Spelling and Hyphenation (Sections 6.11– 6.12): Spelling and hyphenation should match the Merriam-Webster.com Dictionary or the APA Dictionary of Psychology. Write words with prefixes and suffixes without a hyphen.
For more information, including the spelling of common technology terms, see the Spelling and Hyphenation pages.
Capitalization (Sections 6.13–6.21): Use title case and sentence case capitalization correctly. Capitalize proper nouns, including names of racial and ethnic groups. Do not capitalize names of diseases, disorders, therapies, treatments, theories, concepts, hypotheses, principles, models, and statistical procedures, unless personal names appear within these terms.
For more information, including capitalization to use for specific paper elements, see the Capitalization pages.
Abbreviations (Section 6.24–6.31): Use abbreviations sparingly and usually when they are familiar to readers, save considerable space, and appear at least three times in the paper. Define abbreviations, including abbreviations for group authors, on first use. Do not use periods in abbreviations. Use Latin abbreviations only in parentheses, and use the full Latin term in the text. Do not define abbreviations listed as terms in the dictionary (e.g., AIDS, IQ) and abbreviations for units of measurement, time, Latin terms, and common statistical terms and symbols.
For more information, including abbreviations that do not need to be defined, see the Abbreviations pages.
Numbers (Sections 6.32–6.39): Use words to express numbers zero through nine in the text. Use numerals to express numbers 10 and above in the text. In all cases, use numerals in statistical or mathematical functions, with units of measurement, and for fractions, decimals, ratios, percentages and percentiles, times, dates, ages, scores and points on a scale, sums of money, and numbers in a series (e.g., Year 1, Grade 11, Chapter 2, Level 13, Table 4).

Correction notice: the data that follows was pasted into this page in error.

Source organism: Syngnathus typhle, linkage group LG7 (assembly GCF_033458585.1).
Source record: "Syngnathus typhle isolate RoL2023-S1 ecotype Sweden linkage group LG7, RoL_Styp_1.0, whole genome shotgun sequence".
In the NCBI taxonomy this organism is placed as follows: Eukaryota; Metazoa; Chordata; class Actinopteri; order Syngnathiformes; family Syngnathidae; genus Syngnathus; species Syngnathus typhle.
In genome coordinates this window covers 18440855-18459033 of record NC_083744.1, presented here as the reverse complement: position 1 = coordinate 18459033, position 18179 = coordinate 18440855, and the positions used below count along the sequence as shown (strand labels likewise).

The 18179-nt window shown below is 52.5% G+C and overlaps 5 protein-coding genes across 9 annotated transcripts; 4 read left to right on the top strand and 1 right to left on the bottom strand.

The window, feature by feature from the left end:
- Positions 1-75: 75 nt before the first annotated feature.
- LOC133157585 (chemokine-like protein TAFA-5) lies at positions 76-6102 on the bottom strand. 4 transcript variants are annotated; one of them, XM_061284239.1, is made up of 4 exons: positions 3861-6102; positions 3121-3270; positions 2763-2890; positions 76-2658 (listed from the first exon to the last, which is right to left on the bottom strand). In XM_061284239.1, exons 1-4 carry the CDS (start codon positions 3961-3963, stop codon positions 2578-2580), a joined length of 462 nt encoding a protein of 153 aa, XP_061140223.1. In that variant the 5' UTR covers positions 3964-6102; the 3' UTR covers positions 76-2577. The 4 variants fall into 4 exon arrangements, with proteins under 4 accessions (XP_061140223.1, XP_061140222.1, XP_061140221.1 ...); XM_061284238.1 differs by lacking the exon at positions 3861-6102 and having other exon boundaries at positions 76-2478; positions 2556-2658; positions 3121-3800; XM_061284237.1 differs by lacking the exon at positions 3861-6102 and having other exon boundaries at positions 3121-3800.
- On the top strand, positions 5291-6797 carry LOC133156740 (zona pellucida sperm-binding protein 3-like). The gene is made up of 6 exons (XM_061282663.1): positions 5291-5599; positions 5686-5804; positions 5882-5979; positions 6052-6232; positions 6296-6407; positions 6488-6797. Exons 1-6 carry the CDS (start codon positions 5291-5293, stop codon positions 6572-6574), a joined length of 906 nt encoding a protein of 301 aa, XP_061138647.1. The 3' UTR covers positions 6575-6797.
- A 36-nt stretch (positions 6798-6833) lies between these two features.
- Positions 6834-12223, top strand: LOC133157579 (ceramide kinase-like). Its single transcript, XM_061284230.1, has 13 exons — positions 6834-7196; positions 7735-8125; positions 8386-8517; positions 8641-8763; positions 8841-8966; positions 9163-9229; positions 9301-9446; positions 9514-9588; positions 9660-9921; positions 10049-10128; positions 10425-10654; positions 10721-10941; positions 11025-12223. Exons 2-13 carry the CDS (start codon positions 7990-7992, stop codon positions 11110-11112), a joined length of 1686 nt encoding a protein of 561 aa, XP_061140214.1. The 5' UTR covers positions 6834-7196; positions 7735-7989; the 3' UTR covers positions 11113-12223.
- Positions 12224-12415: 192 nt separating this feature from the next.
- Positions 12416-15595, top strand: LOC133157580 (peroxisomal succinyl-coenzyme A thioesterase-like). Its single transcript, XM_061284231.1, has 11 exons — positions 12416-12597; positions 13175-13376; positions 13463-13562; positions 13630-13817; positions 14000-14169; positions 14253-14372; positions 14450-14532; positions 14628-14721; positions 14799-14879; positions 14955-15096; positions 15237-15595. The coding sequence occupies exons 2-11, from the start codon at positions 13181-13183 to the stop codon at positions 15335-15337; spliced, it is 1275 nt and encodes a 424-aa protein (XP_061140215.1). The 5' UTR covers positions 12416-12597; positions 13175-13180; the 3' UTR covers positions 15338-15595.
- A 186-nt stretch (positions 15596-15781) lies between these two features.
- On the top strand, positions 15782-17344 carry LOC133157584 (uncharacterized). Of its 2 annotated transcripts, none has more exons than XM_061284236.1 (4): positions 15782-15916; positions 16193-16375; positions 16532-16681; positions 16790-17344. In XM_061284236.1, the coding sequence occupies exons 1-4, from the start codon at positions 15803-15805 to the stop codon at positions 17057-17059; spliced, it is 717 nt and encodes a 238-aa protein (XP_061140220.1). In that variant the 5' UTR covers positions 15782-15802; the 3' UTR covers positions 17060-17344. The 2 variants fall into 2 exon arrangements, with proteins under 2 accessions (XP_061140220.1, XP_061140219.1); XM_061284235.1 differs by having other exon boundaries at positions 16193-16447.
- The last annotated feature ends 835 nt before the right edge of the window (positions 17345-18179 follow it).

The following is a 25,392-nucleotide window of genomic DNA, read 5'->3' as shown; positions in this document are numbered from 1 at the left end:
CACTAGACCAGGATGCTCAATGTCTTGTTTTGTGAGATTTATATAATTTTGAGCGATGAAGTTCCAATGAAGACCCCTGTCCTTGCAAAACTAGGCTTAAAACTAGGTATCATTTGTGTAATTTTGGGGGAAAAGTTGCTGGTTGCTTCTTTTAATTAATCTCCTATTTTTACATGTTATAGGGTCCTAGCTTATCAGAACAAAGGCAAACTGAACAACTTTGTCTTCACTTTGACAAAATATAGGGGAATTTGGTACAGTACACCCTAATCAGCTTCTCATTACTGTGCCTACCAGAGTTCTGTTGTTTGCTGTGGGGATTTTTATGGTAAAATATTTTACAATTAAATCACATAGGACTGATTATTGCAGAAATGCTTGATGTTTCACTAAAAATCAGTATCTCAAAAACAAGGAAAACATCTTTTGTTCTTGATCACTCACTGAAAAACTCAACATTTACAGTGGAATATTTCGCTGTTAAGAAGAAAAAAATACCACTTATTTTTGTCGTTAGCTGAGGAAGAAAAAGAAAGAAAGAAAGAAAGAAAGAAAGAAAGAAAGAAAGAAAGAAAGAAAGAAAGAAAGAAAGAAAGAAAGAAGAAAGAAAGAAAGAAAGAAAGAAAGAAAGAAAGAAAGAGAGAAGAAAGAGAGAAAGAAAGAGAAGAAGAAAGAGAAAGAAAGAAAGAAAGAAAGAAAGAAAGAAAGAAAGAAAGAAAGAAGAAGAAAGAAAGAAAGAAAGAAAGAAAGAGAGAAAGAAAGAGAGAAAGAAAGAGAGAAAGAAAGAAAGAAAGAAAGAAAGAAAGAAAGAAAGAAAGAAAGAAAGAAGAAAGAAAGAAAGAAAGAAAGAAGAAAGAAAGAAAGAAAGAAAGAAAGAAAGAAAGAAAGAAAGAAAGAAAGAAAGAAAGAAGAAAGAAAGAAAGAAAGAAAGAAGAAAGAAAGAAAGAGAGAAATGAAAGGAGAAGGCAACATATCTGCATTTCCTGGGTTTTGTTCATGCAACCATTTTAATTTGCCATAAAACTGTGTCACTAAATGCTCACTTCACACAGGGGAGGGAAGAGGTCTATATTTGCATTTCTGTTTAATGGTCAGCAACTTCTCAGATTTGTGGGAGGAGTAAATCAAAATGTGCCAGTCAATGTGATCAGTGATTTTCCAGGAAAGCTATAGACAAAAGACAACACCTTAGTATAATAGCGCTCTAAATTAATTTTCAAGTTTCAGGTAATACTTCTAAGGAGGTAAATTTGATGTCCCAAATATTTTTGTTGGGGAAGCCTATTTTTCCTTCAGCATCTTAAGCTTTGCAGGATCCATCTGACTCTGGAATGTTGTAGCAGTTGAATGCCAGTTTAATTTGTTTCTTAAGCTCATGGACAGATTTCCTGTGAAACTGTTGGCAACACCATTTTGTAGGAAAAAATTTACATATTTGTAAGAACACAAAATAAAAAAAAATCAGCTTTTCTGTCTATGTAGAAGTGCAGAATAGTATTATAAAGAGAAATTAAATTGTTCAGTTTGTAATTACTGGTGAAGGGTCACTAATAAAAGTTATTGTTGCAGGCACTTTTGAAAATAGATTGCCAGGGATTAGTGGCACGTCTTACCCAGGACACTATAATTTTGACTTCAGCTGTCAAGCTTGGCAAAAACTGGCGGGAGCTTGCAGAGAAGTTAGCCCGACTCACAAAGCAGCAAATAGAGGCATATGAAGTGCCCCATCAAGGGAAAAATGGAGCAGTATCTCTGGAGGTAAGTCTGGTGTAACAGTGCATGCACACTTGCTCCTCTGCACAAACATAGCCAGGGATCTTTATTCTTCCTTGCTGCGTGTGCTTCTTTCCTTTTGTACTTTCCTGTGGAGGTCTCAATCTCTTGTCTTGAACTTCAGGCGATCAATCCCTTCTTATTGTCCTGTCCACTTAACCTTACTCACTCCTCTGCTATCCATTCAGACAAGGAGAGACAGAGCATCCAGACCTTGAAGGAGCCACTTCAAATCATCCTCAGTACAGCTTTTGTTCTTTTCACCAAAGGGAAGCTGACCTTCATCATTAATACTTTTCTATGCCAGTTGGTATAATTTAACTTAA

For more information and exceptions, see the Numbers pages.
Statistics (Sections 6.40–6.45): Include enough information to allow readers to fully understand any analyses conducted. Space mathematical copy the same as words, with spaces between signs. Use statistical terms in narrative text: “the means were,“ not “the Ms were.” Use statistical symbols or abbreviations with mathematical operators: “(M = 6.62),” not “(mean = 6.62).”
Lists (Sections 6.49–6.52): Ensure items in lists are parallel. Use commas to separate items in simple lists. Use semicolons to separate items when any items in the list already contain commas.
For more information, including how to create lettered, numbered, and bulleted lists, see the Lists pages.
Tables and Figures General Guidelines (Sections 7.1–7.7): Include tables and/or figures if required for your paper or assignment. When possible, use a standard, or canonical, form for a table or figure. Do not use shading or other decorative flourishes.
In the text, refer to each table or figure by its number. Explain what to look for in that table or figure by calling out the table or figure in the text (e.g., “Table 1 lists…” “As shown in Figure 1…”).
Either embed each table or figure in the text after it is first mentioned or place it on a separate page after the reference list. If embedded, place the table or figure at either the top or the bottom of the page with an extra double-spaced line between the table or the figure and any text.
Tables (Sections 7.8–7.21): Use the tables feature of your word-processing program to create tables. Number tables in the order they are mentioned in the text. Include borders only at the top and the bottom of the table, beneath column headings, and above column spanners. Do not use vertical borders or borders around every cell in the table.
All tables include four basic components: number, title, column headings, and body.